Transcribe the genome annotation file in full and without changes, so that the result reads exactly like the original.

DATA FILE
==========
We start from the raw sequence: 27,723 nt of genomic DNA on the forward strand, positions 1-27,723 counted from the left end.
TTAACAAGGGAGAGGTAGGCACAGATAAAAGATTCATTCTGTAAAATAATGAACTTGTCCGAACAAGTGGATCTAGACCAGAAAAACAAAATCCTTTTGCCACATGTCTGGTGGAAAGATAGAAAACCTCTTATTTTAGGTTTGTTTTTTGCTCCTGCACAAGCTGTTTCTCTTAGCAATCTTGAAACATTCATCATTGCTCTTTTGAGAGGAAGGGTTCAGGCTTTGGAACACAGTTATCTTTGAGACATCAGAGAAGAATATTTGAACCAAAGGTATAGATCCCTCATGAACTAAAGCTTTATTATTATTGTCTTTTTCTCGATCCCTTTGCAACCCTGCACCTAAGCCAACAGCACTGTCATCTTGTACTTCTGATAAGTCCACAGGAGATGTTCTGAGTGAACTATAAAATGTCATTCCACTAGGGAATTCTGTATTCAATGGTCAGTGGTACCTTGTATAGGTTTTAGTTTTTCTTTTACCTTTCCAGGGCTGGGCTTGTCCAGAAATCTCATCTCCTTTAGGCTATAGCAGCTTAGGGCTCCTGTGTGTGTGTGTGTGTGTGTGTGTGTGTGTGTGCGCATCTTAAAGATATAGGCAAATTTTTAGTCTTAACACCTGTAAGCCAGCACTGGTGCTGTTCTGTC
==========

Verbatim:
We start from the raw sequence: 27,723 nt of genomic DNA on the forward strand, positions 1-27,723 counted from the left end.
TTAACAAGGGAGAGGTAGGCACAGATAAAAGATTCATTCTGTAAAATAATGAACTTGTCCGAACAAGTGGATCTAGACCAGAAAAACAAAATCCTTTTGCCACATGTCTGGTGGAAAGATAGAAAACCTCTTATTTTAGGTTTGTTTTTTGCTCCTGCACAAGCTGTTTCTCTTAGCAATCTTGAAACATTCATCATTGCTCTTTTGAGAGGAAGGGTTCAGGCTTTGGAACACAGTTATCTTTGAGACATCAGAGAAGAATATTTGAACCAAAGGTATAGATCCCTCATGAACTAAAGCTTTATTATTATTGTCTTTTTCTCGATCCCTTTGCAACCCTGCACCTAAGCCAACAGCACTGTCATCTTGTACTTCTGATAAGTCCACAGGAGATGTTCTGAGTGAACTATAAAATGTCATTCCACTAGGGAATTCTGTATTCAATGGTCAGTGGTACCTTGTATAGGTTTTAGTTTTTCTTTTACCTTTCCAGGGCTGGGCTTGTCCAGAAATCTCATCTCCTTTAGGCTATAGCAGCTTAGGGCTCCTGTGTGTGTGTGTGTGTGTGTGTGTGTGTGTGTGCGCATCTTAAAGATATAGGCAAATTTTTAGTCTTAACACCTGTAAGCCAGCACTGGTGCTGTTCTGTC